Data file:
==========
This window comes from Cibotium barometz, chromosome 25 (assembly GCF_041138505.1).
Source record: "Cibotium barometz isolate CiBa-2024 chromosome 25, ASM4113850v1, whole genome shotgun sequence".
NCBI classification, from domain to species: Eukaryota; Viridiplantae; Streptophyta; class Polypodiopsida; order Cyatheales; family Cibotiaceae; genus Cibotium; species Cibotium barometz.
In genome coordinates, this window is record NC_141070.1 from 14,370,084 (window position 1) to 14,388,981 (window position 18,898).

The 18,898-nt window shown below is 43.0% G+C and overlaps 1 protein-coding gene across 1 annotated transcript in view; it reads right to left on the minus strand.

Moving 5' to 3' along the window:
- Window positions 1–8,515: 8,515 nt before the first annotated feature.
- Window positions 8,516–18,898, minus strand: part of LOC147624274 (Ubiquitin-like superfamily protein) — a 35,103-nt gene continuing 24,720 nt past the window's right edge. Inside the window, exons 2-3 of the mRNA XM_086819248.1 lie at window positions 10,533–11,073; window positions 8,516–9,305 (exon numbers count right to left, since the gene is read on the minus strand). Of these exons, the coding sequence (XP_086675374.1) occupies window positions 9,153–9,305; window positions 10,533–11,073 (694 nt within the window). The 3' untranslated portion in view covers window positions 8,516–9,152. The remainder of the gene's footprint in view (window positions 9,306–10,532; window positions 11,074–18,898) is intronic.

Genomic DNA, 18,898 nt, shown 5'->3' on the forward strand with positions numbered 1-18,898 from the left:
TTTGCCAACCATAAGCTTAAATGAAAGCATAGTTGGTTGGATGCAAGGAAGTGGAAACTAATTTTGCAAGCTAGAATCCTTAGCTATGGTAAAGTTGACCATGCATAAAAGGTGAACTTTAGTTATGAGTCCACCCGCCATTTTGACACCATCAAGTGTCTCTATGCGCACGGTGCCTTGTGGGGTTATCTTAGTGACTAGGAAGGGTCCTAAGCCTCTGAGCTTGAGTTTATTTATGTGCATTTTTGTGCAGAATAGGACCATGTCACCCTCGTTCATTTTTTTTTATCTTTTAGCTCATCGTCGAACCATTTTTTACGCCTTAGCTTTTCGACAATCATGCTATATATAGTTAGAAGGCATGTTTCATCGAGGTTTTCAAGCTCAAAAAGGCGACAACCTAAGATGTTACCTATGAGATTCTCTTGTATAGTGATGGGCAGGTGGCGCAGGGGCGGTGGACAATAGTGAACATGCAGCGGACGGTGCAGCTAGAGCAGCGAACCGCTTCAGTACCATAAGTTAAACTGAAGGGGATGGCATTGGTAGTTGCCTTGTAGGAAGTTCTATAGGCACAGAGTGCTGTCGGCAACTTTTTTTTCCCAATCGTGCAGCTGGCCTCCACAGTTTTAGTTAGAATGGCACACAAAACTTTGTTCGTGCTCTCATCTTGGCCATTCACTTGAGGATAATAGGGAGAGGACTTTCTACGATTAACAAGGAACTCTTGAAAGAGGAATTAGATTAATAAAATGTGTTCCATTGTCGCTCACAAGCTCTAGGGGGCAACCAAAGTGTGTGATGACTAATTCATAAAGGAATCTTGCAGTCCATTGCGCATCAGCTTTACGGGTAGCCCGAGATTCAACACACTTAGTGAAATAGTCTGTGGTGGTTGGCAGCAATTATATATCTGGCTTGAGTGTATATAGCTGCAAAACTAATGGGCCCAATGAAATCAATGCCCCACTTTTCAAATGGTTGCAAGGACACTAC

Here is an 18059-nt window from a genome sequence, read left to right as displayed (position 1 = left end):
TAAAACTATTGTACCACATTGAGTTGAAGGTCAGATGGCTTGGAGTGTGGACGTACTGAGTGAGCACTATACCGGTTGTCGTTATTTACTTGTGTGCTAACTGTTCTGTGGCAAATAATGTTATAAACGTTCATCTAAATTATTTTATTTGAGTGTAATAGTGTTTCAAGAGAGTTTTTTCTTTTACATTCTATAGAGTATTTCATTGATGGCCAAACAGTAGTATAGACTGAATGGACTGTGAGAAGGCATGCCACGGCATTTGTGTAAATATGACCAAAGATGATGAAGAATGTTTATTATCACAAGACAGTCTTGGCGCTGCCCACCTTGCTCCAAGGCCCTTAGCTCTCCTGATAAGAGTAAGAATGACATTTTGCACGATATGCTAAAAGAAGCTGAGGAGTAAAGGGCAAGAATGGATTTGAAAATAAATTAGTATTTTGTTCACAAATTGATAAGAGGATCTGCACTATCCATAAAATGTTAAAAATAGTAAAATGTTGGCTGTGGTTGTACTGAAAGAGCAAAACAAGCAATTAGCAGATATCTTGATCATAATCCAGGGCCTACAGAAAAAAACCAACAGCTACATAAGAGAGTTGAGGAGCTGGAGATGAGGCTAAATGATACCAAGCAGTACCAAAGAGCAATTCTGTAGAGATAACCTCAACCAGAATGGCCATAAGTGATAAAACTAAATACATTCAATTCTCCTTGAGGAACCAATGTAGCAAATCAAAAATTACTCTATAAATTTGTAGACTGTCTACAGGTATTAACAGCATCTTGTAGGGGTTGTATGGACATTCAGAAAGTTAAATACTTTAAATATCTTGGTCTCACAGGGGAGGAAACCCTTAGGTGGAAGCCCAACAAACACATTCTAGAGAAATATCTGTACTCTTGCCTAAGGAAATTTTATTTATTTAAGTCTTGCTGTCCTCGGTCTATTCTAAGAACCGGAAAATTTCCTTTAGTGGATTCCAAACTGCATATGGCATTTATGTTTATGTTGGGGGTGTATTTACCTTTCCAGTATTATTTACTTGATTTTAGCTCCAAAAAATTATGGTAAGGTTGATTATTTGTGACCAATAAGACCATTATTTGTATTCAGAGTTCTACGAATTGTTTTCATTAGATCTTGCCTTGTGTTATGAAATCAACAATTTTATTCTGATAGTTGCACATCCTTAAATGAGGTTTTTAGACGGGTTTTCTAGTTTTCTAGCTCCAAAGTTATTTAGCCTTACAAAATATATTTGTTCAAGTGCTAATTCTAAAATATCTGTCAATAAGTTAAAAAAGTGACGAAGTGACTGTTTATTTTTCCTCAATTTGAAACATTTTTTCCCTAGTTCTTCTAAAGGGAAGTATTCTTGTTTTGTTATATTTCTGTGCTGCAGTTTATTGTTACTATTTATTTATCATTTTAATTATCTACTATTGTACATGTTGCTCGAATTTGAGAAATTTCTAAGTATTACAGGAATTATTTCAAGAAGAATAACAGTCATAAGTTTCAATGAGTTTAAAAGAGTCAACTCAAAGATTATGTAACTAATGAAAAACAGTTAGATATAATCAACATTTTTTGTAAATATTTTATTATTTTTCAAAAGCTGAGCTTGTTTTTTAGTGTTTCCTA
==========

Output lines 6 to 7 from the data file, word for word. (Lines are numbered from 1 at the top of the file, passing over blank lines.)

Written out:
Moving 5' to 3' along the window:
- Window positions 1–8,515: 8,515 nt before the first annotated feature.